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Delaney M. Busch


[email protected]



Delaney litigates and counsels clients regarding employment disputes on a variety of employment and labor matters before federal and state courts and administrative agencies against individual and class actions. She counsels clients on employment and labor issues, including employee handbooks and company policies, employment and separation agreements, WARN notifications, reductions in force and terminations, and internal workplace litigation. Her litigation practice includes discrimination, retaliation, and sexual harassment claims, wage and hour compliance, and non-competition and non-solicitation agreements.

Prior to joining the firm, Delaney was senior counsel for a national law firm. In this role, Delaney worked on a wide range of litigation matters in the areas of insurance defense, employment, and product liability law, including claims against manufacturers of complex commercial machinery. During law school, she served as managing editor and as a staff member for the Journal of Health and Biomedical Law

Delaney’s additional legal experience includes internships for the Honorable Judd Carhart, Associate Justice of the Massachusetts Appeals Court, and the Honorable Maureen Walsh, Presiding Justice of the Holyoke District Court.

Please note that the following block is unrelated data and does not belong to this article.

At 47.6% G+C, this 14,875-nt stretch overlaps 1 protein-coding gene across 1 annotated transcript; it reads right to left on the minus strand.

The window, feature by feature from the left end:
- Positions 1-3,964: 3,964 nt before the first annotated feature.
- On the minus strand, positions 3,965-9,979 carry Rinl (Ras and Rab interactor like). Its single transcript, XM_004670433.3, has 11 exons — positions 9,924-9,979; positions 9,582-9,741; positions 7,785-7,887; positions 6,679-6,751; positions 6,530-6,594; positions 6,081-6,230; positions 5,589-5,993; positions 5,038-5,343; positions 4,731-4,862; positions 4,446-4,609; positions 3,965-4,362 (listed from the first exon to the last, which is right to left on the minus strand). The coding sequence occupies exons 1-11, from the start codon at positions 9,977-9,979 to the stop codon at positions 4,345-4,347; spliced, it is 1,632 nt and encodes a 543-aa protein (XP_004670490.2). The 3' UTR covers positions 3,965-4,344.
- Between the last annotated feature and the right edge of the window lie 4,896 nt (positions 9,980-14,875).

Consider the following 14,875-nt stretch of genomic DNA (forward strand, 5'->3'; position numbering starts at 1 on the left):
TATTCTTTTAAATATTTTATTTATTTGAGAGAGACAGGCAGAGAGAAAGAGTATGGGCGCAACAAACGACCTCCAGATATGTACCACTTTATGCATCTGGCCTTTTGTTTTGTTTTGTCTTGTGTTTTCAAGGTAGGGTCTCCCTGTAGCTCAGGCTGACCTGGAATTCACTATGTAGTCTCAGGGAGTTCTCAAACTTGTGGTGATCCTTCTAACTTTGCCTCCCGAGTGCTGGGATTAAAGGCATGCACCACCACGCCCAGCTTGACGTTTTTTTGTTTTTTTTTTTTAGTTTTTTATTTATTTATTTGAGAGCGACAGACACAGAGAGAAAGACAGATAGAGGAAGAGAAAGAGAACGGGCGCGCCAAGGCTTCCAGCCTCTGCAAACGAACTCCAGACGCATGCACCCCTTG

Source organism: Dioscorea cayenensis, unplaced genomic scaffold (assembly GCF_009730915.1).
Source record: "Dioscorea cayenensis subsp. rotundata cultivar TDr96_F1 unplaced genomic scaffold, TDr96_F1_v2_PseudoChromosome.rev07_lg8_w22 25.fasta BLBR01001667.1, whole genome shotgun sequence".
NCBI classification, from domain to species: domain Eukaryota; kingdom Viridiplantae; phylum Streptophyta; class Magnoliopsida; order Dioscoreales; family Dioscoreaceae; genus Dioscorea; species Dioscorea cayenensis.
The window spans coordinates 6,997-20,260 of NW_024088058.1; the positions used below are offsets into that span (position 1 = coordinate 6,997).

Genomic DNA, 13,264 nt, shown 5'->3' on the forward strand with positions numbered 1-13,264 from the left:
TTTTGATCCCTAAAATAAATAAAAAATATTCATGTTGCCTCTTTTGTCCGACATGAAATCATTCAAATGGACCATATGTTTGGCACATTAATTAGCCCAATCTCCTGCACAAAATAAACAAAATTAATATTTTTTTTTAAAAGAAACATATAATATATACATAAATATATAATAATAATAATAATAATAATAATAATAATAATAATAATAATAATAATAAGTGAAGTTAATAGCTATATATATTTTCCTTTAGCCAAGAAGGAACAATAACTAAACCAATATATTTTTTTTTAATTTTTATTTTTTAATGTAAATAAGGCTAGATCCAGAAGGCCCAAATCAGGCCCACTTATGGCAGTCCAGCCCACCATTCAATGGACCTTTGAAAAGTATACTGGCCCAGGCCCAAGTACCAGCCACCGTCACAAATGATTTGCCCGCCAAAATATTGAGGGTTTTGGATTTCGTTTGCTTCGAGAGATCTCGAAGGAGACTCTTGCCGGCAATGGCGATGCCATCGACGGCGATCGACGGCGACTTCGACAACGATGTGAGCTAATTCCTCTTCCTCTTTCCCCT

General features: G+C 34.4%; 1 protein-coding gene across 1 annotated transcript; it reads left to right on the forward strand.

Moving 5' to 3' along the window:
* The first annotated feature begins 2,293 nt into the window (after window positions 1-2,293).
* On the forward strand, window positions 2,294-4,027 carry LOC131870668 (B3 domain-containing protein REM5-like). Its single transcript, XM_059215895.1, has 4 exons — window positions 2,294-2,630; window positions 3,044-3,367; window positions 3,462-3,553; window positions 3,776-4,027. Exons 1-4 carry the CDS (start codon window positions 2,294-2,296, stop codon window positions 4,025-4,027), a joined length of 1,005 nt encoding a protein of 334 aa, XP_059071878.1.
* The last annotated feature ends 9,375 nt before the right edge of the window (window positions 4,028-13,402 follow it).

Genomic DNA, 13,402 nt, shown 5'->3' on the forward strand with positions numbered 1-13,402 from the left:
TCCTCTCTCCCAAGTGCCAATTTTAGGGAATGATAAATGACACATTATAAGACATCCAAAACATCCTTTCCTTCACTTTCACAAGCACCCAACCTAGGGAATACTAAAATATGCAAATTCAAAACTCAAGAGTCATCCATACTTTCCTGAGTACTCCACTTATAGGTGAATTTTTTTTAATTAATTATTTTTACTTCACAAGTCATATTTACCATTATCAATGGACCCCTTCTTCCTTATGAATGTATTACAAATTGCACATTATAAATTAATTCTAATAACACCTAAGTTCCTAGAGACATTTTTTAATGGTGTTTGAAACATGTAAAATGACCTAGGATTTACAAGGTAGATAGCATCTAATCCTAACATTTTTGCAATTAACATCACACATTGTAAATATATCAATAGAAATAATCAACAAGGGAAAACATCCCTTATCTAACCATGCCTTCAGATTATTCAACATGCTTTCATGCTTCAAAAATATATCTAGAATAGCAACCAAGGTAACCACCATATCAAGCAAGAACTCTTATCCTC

• Suffolk University Law School (JD, Trial & Appellate Practice Concentration with Honors, cum laude)
  • University of Vermont (BA)

Recognition & Awards

  • Super Lawyers: Included on the list of Connecticut Rising Stars (2016 - 2020)
  • Super Lawyers: Included on the list of Massachusetts Rising Stars (2021)
  • Phi Delta Phi – Legal Honor Society

Recent Insights



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Bringing positive news for employers and a welcome distraction from the COVID-19 crisis, the United States Supreme Court recently held that for claims of racial discrimination under 42 U.S.C. § 1981 (“Section 1981”), plaintiffs are obligated to meet the more stringent “but-for” causation standard at every stage of a lawsuit.
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This morning, Massachusetts Governor Baker issued Covid Order No. 13 which mandates that, starting Tuesday, March 24th at 12 P.M., all non-essential businesses and other organizations “shall close their physical workplaces and facilities (“brick-and-mortar premises”) to workers, customers, and the public,” due to evolving spread of COVID-19 in Massachusetts. This directive also orders that, in furtherance of Massachusetts’s COVID-19 response efforts, all non-essential businesses and organizations “are encouraged to continue operations where they are able to operate through remote means that do not require worker, customers, or the public to enter or appear at the brick-and-mortar premises closed by this Order.”
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Employment, Labor, and Benefits Viewpoints Thumbnail
In our recent blog posts, we discussed the impact coronavirus / COVID-19 is having on the workforce, and what employers should or should not be doing in response to the outbreak.  On March 11, 2020, the World Health Organization’s (“WHO”) declared the coronavirus outbreak is a “pandemic.”
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